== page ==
The world of the moving image continues to dominate 21st century communications with video set to account for 82% of traffic on the internet within three years. Video is everywhere, online and offline, including in print.
We talked to industry-insider and UK-based film-maker Jimmy Bricknell, who set up video production company Timecode Pro five years ago, about what’s behind the surge in popularity for video.
“Anyone can now produce advertisements that would previously have only been made for TV. Over the last decade, technology has moved on so far that the cost of camera kit and equipment has fallen drastically, and film-making has just become so much more accessible.
“Ten years ago, a start-up would have needed to invest at least £10k in a camera, battery, media, rigging and tripod. The Sony EX1 production camera, used by BBC News, used to cost around £5k on its own. The cost of something like this has fallen by 60% in recent years. Now, it’s possible to pick up a 5k Black Magic cinema-quality camera for around £4k.
“Prices have gone down as quality has increased, opening the market to a much greater use of video and film.”
“When Canon launched the first digital single lens reflex (DSLR) camera that could also shoot video in the same quality, it started a revolution in film-making.
“The likes of JVC and Panasonic quickly followed with comparable products and soon it was possible to buy lenses that could alter the depth of field and effects for video without having to use separate equipment.
“The technology has developed so rapidly that now, everyone can be a film-maker using their smartphones to record 4k quality images. There is so much data from video stored in the cloud that scientists are working on using DNA to create greater capacity for the future.
“Even drone cameras are now commonly used and relatively cheap. It costs £1k to get trained and licensed to use a drone with a small fee payable each year. These are great for holiday companies and we got some great shots using a drone recently on a film shoot in Mauritius for TUI. Drones are also ideal for showcasing properties from the air and are getting very popular with estate agents.”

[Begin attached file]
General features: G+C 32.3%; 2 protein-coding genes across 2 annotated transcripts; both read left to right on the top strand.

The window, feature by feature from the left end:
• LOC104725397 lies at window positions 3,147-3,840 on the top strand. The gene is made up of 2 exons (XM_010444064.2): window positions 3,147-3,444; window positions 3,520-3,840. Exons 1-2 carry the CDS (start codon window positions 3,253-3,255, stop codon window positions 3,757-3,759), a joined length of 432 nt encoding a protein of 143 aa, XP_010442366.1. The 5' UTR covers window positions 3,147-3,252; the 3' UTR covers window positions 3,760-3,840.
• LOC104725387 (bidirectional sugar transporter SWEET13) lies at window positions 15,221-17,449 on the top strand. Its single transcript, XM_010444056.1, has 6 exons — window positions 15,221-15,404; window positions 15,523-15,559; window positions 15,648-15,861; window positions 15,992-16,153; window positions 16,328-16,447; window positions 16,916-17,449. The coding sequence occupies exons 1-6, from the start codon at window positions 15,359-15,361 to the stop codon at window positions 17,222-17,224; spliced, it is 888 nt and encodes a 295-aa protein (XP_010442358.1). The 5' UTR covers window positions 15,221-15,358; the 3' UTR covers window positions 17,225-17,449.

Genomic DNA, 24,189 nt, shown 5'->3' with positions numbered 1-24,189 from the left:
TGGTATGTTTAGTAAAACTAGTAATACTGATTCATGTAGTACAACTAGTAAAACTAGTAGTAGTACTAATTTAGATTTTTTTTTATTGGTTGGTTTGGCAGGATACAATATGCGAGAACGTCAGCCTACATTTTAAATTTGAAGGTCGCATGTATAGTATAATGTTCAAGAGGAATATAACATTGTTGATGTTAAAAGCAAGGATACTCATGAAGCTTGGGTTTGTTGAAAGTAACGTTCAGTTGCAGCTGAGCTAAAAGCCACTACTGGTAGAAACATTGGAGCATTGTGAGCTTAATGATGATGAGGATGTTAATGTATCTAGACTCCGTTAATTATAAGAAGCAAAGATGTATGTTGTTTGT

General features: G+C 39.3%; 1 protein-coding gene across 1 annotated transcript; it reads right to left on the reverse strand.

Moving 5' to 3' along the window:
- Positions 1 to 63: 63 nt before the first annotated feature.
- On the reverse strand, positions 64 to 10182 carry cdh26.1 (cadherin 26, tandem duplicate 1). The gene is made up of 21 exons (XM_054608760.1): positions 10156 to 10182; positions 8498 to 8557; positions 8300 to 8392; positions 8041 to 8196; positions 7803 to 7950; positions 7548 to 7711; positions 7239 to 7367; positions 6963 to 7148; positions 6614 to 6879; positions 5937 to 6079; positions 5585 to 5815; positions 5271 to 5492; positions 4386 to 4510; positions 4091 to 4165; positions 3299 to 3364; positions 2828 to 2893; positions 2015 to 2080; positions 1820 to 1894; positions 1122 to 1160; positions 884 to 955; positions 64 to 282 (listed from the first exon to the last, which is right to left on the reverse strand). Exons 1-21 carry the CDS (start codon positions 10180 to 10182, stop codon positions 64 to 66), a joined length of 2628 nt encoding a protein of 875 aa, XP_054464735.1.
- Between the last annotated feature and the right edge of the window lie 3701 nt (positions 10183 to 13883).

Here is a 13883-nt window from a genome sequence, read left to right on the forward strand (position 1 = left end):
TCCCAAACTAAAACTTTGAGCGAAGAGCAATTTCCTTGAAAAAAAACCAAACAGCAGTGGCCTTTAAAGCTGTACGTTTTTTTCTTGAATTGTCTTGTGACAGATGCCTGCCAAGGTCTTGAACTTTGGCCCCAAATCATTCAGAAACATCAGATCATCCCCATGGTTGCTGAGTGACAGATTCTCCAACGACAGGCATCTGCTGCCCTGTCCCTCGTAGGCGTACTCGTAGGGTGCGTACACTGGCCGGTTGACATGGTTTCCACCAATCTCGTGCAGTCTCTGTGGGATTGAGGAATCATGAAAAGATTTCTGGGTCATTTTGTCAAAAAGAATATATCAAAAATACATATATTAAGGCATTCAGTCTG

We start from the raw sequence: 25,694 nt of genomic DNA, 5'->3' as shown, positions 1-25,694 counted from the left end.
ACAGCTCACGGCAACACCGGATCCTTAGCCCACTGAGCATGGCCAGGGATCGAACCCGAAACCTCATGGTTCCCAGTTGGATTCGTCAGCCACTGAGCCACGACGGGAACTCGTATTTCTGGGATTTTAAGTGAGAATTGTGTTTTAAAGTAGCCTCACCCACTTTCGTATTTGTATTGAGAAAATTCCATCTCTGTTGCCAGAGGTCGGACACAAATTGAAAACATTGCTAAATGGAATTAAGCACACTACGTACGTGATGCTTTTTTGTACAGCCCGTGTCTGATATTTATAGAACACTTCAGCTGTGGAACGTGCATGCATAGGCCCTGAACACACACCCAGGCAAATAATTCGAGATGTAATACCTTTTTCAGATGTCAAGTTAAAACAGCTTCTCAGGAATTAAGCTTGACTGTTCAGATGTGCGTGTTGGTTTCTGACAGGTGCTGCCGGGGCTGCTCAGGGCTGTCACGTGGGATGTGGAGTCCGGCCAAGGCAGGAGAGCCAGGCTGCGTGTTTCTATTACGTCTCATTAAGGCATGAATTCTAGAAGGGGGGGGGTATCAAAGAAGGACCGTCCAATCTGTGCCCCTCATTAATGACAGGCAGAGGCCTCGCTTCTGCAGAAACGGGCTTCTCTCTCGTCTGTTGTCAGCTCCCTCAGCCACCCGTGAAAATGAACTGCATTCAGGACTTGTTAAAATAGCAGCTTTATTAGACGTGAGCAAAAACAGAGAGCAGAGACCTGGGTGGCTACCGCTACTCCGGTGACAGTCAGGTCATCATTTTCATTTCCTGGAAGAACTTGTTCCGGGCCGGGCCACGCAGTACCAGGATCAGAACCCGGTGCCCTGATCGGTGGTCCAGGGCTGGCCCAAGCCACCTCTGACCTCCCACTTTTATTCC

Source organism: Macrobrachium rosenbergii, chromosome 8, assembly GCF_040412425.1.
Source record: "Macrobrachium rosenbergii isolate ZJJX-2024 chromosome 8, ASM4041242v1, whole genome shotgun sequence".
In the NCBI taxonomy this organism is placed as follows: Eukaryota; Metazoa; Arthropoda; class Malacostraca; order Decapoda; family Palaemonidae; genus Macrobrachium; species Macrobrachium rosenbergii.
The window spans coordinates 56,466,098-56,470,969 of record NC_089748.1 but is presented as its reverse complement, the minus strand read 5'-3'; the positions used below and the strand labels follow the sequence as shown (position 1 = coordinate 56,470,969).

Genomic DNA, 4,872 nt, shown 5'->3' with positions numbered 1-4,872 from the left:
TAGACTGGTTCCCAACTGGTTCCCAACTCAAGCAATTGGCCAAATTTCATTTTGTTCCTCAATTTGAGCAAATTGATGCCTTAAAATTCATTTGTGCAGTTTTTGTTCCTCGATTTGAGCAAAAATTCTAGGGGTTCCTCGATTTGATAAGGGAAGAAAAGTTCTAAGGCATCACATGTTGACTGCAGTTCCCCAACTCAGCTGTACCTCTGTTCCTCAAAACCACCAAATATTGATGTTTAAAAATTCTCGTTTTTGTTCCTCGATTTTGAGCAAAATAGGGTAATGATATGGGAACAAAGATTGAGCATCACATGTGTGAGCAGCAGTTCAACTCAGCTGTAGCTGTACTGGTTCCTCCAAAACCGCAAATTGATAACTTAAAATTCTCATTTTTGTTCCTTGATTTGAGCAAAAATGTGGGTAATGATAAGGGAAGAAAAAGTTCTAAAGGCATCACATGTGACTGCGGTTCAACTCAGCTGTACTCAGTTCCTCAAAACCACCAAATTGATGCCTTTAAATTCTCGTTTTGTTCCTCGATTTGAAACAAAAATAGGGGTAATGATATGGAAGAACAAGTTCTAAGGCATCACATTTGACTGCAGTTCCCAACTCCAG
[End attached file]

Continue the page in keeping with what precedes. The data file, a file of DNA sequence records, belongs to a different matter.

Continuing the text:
“With the advent of all this accessible technology comes the ability for anyone to become a broadcaster. With 3G and 4G uploading to social media and the growth of live-streaming, amateur broadcasting has influenced the type and style of video that is now being produced. Brands want to capitalise on the popularity of the homegrown video movement and briefs often require a more informal response and sometimes even lend themselves to an amateurish style. Rough and ready footage lends authenticity and can be more believable than a big budget advert with slick production values.
“Ultra-segmentation using programmatic advertising has increased the power of targeting exponentially meaning video can be highly tailored for exactly the audience you want to reach.”
“I have learnt never to underestimate the power of sound. For me, it is so significant, it makes up 50% of the impact of any video. It is easy to focus too much on the imagery in film-making, for obvious reasons, and that can mean that the soundtrack becomes an afterthought. We would always try to guard against this by considering music or a sound piece as early as possible in the project.”
“I’ve noticed a massive increase in requests for motion graphics in the videos we have been making. In fact, I think there is a talent drought in this area as it is a highly-specialised skill and demand is only set to grow. About two fifths of our films require after effects such as typography and this sort of digital design adds a huge amount of impact to moving images.”
“Ultimately the success of a video project rests with its impact on our client’s objectives. You may need the kit to secure the job, but clients don’t really care what type of camera you are using. They want to know whether they will get a return on their investment by impressing their customers and making a difference to their brand.
“Communication at the briefing stage and managing expectations are vital to delivering a successful project. Storyboards should be used to flesh out the theme and always make sure everyone has signed off the concept before any filming starts.
“In the early days, I used to start a pitch by showing prospective clients what we had done before and suggesting what we could do for them. Now I sit down with a blank sheet of paper and ask them what they are trying to achieve before running the showreel.”
“The new vue tv range from Print Data Solutions is really impressive and I can think of plenty of my clients who would love to see their videos brought to life in print. The fact that the video is embedded and not online is a bonus because you don’t have to rely on shaky WiFi or 3G connections to start the video playing. I like the fact that vue tv items are portable and pleasantly tactile; people will want to keep theirs and show it off to others.”
Contact the vue tv team on 01933 672150 to find out how they can help you to create a stand out video and marketing campaign with the use of vue tv.
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